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Online Direct Marketing Tactics Get Hazed in the Senate

There's been some noise about deceptive online sales tactics lately, and the latest has come in a report from the Senate Committee on Commerce, Science, and Transportation that aims at Affinion, Vertrue, and Webloyalty, accusing them of using "highly aggressive sales tactics to charge millions of American consumers for services the consumers do not want and do not understand they have purchased."

The report stops short of calling the practices of the companies scams, but the charges, based on an investigation launched by Chairman Jay Rockefeller, are strong. All three companies reportedly use relationships with "reputable online websites and retailers," including the following:

  •, Inc.
  • AirTran Holdings, Inc.
  •, Inc.
  • Continental Airlines, Inc.
  • FTD, Inc.
  • Fandango, Inc.
  • Hotwire, Inc.
  • Intelius, Inc.
  •, Inc.
  • Orbitz Worldwide, Inc.
  • Pizza Hut, Inc.
  •, Inc.
  • Redcats USA, Inc.
  • Shutterfly, Inc.
  • US Airways Group, Inc.
  • VistaPrint USA, Inc.
In return for payment, these companies let Affinion, Vertrue, or Webloyalty pitch consumers on club memberships in the process of buying the expected goods or services.
With the cooperation of their online "partners," the three companies insert their sales offers into the "post-transaction" phase of an online purchase, after consumers have made a purchase but before they have completed the sale confirmation process. These offers generally promise cash back rewards and appear to be related to the transaction the consumer is in the process of completing. Misleading "Yes" and "Continue" buttons cause consumers to reasonably think they are completing the original transaction, rather than entering into a new, ongoing financial relationship with a membership club operated by Affinion, Vertrue, or Webloyalty.Even more misleading and confusing is the "data pass" process Affinion, Vertrue, Webloyalty, and their partners use to automatically transfer consumers' credit or debit card information from the familiar web seller to the third-party membership club. Passing consumers' billing information directly to Affinion, Vertrue, or Webloyalty, without requiring consumers to re-enter it, deprives consumers of notice that they are entering a new, ongoing financial relationship with an unfamiliar company. After a 30-day "free trial" period, Affinion, Vertrue, or Webloyalty begin charging the consumer a monthly fee of $10-$20 dollars until the consumer cancels the membership.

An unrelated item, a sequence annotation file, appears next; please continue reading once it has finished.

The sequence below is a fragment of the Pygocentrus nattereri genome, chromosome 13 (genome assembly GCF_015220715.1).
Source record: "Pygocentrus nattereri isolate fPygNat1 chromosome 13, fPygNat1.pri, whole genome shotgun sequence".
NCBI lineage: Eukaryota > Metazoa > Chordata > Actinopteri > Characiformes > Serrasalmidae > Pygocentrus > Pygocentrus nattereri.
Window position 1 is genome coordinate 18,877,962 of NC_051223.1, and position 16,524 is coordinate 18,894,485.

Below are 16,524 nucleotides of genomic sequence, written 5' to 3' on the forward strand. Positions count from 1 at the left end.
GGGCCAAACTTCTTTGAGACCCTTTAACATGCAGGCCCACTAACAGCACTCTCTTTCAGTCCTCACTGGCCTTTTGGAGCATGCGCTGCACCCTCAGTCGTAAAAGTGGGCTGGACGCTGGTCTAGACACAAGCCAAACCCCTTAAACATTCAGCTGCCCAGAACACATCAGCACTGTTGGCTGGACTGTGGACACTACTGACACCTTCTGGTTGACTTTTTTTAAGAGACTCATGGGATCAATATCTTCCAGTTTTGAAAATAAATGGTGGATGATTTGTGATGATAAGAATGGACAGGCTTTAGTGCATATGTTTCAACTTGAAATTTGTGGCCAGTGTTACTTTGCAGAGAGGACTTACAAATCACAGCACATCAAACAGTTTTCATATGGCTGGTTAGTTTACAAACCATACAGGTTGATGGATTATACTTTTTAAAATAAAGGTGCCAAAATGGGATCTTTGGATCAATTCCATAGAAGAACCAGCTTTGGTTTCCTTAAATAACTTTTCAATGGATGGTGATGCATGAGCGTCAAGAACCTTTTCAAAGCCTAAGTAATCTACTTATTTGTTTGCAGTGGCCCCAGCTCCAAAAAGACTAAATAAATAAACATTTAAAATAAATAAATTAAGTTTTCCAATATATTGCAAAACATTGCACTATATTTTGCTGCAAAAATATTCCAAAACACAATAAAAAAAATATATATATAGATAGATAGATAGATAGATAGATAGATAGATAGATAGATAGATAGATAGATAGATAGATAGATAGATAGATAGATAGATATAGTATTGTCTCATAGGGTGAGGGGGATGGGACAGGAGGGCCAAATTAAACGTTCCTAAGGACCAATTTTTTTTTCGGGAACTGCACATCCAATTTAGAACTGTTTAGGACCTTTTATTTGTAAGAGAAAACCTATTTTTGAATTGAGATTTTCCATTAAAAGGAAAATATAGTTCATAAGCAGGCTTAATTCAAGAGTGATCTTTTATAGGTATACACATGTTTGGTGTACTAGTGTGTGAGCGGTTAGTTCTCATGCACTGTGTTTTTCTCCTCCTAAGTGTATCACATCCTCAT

It's an old direct marketing scheme, and supposedly the people running the three companies "have years of experience in employing these aggressive sales tactics against consumers." According to former employees of the firms questioned in the investigation, up to 98 percent of the customer service calls are fielding demands for refunds.

Webloyalty was apparently the target of a class action suit that ended in August with a $10 million settlement. The company claims that it has changed its policies so it now requires reentry of the last digits of a credit card and sends multiple emails before charging the card. Of course, it will be the form of the notifications that will tell whether consumers are making informed purchases.

Michael Arrington at TechCrunch has been going on about some of the tactics used by some social network gaming companies:

In short, these games try to get people to pay cash for in game currency so they can level up faster and have a better overall experience. Which is fine. But for users who won't pay cash, a wide variety of "offers" are available where they can get in-game currency in exchange for lead gen-type offers. Most of these offers are bad for consumers because it confusingly gets them to pay far more for in-game currency than if they just paid cash (there are notable exceptions, but the scammy stuff tends to crowd out the legitimate offers). And it's also bad for legitimate advertisers [on the social networks].
Image via Flickr user Don Hankins, CC 2.0.